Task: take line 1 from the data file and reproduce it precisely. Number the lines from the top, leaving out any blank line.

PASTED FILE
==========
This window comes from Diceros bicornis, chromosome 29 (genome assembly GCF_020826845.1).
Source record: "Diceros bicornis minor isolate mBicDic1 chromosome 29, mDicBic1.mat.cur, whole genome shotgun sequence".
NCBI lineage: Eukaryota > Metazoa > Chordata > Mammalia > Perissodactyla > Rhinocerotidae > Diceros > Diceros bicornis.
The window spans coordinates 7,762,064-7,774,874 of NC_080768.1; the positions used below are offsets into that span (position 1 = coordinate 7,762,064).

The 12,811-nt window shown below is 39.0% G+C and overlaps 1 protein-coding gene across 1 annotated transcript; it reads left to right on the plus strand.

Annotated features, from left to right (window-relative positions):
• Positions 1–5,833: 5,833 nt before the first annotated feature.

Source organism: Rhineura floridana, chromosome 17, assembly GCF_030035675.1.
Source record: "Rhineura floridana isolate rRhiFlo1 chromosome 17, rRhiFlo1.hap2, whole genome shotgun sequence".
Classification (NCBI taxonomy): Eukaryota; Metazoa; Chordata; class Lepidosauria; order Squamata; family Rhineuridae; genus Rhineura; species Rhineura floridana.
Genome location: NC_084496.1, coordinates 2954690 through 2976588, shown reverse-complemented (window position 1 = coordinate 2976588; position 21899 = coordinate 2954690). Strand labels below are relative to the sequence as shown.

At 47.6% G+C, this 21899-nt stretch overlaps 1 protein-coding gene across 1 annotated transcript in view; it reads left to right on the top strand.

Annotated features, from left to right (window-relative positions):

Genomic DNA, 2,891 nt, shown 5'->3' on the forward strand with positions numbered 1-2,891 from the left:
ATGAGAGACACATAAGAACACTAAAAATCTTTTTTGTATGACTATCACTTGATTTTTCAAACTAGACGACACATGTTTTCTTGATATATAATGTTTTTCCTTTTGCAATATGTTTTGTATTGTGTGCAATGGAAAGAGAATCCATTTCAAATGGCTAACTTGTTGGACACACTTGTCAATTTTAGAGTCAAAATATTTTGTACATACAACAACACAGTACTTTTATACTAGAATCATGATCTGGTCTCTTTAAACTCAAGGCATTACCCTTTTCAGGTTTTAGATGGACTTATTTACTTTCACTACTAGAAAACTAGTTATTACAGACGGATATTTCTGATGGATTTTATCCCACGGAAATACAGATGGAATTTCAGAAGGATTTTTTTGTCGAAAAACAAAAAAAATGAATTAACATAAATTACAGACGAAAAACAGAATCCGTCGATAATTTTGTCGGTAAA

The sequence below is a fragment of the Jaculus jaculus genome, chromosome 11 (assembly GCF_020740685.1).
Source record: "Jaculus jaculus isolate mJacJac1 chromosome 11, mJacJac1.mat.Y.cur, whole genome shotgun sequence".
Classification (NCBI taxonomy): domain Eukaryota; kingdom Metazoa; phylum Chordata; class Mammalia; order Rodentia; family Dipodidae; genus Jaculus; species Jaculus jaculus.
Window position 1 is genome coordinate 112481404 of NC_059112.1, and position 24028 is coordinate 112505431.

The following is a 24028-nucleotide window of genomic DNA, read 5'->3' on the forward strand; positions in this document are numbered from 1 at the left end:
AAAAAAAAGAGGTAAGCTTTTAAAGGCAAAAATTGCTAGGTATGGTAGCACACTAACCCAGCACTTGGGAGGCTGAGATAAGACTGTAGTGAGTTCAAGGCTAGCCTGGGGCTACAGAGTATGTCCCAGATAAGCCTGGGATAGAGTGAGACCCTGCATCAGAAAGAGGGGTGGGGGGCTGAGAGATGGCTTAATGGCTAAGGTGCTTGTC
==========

This window comes from Diceros bicornis, chromosome 29 (genome assembly GCF_020826845.1).